But medicine wasn’t where Gilbert found his passion. A lifelong performer of magic, he set his sights on opening a business selling illusionist kits. The Mysto Manufacturing Company didn’t last long, but it proved to Gilbert that he had what it took to own and operate a small shingle. In 1916, three years after introducing the Erector sets, he renamed Mysto the A.C. Gilbert Company.

Erector was a big hit in the burgeoning American toy market, which had typically been fueled by imported toys from Germany. Kids could take the steel beams and make scaffolding, bridges, and other small-development projects. With the toy flying off shelves, Gilbert’s factory in New Haven, Connecticut grew so prosperous that he could afford to offer his employees benefits that were uncommon at the time, like maternity leave and partial medical insurance.

Gilbert’s reputation for being fair and level-headed led the growing toy industry to elect him their president for the newly created Toy Manufacturers of America, an assignment he readily accepted. But almost immediately, his position became something other than ceremonial: His peers began to grow concerned about the country’s involvement in the war and the growing belief that toys were a dispensable effort.

President Woodrow Wilson had appointed a Council of National Defense to debate these kinds of matters. The men were so preoccupied with the consequences of the U.S. marching into a European conflict that something as trivial as a pull-string toy or chemistry set seemed almost insulting to contemplate. Several toy companies agreed to convert to munitions factories, as did Gilbert. But when the Council began discussing a blanket prohibition on toymaking and even gift-giving, Gilbert was given an opportunity to defend his industry.

Before Gilbert was allowed into the Council’s chambers, a Naval guard inspected each toy for any sign of sabotage. Satisfied, he allowed Gilbert in. Among the officials sitting opposite him were Secretary of War Newton Baker and Secretary of the Navy Josephus Daniels.

“The greatest influences in the life of a boy are his toys,” Gilbert said. “Yet through the toys American manufacturers are turning out, he gets both fun and an education. The American boy is a genuine boy and wants genuine toys."

He drew an air rifle, showing the committee members how a child wielding less-than-lethal weapons could make for a better marksman when he was old enough to become a soldier. He insisted construction toys—like the A.C. Gilbert Erector Set—fostered creative thinking. He told the men that toys provided a valuable escape from the horror stories coming out of combat.

Armed with play objects, a boy’s life could be directed toward “construction, not destruction,” Gilbert said.

Gilbert then laid out his toys for the board to examine. Secretary Daniels grew absorbed with a toy submarine, marveling at the detail and asking Gilbert if it could be bought anywhere in the country. Other officials examined children’s books; one began pushing a train around the table.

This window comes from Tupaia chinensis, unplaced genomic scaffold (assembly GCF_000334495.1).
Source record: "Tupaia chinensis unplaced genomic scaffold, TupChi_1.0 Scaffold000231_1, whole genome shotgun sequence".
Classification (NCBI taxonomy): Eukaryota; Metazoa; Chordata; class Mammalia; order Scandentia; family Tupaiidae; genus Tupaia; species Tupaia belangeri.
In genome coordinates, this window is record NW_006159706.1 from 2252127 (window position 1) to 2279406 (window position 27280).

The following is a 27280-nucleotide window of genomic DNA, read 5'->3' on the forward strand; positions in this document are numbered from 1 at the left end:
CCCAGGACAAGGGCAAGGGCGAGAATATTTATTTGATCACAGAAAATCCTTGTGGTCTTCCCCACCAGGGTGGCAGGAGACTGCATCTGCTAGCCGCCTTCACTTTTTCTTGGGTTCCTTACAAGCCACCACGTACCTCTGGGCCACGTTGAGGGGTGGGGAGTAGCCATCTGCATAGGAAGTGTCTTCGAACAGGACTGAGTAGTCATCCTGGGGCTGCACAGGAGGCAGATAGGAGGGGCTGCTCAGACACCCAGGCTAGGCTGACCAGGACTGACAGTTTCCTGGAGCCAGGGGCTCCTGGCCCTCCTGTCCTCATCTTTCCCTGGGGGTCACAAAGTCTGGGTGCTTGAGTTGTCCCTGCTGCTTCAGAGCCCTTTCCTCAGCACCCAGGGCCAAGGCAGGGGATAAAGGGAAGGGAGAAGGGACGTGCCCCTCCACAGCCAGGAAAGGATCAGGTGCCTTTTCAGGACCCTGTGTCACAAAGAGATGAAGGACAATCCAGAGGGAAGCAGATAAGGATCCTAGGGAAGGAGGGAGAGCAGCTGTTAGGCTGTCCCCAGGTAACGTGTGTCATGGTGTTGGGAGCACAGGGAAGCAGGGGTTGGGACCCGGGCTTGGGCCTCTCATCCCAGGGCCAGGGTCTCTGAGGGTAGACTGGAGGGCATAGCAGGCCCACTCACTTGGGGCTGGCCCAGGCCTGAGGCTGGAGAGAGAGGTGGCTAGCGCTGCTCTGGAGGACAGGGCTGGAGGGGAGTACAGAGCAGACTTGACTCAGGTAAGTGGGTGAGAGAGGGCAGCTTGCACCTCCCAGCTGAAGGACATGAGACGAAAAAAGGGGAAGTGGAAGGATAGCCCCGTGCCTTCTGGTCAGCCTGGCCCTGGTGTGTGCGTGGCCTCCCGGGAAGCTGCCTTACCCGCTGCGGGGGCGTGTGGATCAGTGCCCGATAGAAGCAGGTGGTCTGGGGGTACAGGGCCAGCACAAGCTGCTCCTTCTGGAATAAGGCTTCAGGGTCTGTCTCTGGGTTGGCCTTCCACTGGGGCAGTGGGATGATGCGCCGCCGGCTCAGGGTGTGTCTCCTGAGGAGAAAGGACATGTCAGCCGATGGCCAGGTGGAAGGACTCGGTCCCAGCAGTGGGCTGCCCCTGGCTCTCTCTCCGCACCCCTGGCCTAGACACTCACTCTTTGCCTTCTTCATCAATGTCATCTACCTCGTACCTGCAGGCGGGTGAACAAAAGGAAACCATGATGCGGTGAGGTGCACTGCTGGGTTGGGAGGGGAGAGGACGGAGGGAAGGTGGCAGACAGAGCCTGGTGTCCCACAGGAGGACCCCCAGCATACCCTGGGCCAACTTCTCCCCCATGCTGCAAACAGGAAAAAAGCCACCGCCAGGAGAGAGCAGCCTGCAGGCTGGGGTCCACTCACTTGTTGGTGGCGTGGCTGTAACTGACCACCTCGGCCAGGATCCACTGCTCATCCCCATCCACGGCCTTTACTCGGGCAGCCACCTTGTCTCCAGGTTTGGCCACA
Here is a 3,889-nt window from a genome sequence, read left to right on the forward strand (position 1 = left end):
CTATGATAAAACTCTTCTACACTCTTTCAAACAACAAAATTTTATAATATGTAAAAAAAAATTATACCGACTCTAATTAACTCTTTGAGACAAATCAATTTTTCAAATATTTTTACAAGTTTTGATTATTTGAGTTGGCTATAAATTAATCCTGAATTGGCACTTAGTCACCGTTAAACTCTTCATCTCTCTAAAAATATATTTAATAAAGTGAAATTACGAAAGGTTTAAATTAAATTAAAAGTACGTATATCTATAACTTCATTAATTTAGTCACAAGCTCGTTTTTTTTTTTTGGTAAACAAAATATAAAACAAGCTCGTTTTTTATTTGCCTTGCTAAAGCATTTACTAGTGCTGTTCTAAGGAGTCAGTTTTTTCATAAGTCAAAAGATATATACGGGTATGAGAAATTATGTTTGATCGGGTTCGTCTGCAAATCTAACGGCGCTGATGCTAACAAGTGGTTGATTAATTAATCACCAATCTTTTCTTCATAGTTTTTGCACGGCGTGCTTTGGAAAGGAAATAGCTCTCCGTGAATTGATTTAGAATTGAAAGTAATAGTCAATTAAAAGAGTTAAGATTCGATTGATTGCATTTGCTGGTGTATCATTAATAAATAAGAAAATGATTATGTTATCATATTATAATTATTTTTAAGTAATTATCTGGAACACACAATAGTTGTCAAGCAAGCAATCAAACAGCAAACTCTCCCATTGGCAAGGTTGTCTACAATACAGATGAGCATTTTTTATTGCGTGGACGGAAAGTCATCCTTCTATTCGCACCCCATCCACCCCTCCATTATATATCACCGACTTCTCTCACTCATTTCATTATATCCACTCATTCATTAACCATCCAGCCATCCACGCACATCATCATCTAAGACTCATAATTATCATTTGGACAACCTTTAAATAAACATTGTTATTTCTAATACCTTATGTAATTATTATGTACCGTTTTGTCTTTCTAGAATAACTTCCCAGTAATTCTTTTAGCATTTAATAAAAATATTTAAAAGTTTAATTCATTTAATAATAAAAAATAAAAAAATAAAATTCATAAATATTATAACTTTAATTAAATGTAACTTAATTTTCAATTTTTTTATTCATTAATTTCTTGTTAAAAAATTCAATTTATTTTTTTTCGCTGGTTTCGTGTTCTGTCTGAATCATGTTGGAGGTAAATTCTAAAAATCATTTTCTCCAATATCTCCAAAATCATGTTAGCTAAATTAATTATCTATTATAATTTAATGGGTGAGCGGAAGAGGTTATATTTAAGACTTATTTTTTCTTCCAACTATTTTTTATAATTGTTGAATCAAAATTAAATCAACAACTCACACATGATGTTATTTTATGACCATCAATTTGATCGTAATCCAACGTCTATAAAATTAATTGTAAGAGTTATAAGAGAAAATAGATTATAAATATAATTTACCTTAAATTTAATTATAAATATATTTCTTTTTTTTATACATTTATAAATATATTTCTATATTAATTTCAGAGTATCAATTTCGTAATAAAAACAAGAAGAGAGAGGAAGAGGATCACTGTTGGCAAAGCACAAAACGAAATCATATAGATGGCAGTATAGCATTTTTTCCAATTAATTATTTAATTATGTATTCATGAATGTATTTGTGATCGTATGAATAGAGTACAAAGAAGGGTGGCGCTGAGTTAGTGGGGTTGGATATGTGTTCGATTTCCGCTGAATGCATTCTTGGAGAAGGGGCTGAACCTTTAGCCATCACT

The word didn’t come immediately, but the expressions on the faces of the officials told the story: Gilbert had won them over. There would be no toy or gift embargo that year.

Naturally, Gilbert still devoted his work floors to the production efforts for both the first and second world wars. By the 1950s, the A.C. Gilbert Company was dominating the toy business with products that demanded kids be engaged and attentive. Notoriously, he issued a U-238 Atomic Energy Lab, which came complete with four types of uranium ore. “Completely safe and harmless!” the box promised. A Geiger counter was included. At $50 each, Gilbert lost money on it, though his decision to produce it would earn him a certain infamy in toy circles.

“It was not suitable for the same age groups as our simpler chemistry and microscope sets, for instance,” he once said, “and you could not manufacture such a thing as a beginner’s atomic energy lab.”

Gilbert’s company reached an astounding $20 million in sales in 1953. By the mid-1960s, just a few years after Gilbert's death in 1961, it was gone, driven out of business by the apathy of new investors. No one, it seemed, had quite the same passion for play as Gilbert, who had spent over half a century providing fun and educational fare that kids were ecstatic to see under their trees.

When news of the Council’s 1918 decision reached the media, The Boston Globe's front page copy summed up Gilbert’s contribution perfectly: “The Man Who Saved Christmas.”

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Ho, No: Christmas Trees Will Be Expensive and Scarce This Year
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The annual tradition of picking out the healthiest, densest, biggest tree that you can tie to your car’s roof and stuff in your living room won’t be quite the same this year. According to The New York Times, Christmas trees will be scarce in some parts of the country and markedly more expensive overall.

The reason? Not Krampus, Belsnickel, or Scrooge, but something even more miserly: the American economy. The current situation has roots in 2008, when families were buying fewer trees due to the recession. Because more trees stayed in the ground, tree farms planted fewer seeds that year. And since firs grow in cycles of 8 to 10 years, we’re now arriving at a point where that diminished supply is beginning to impact the tree industry.

New York Times reporter Tiffany Hsu reports that 2017’s healthier holiday spending habits are set to drive up the price of trees as consumers vie for the choicest cuts on the market. In 2008, trees were just under $40 on average. Now, they’re $75 or more.

This doesn’t mean you can’t get a nice tree at a decent price—just that some farms will run out of prime selections more quickly and you might have to settle for something a little less impressive than in years past. Tree industry experts also caution that the shortages could last through 2025.

[h/t New York Times]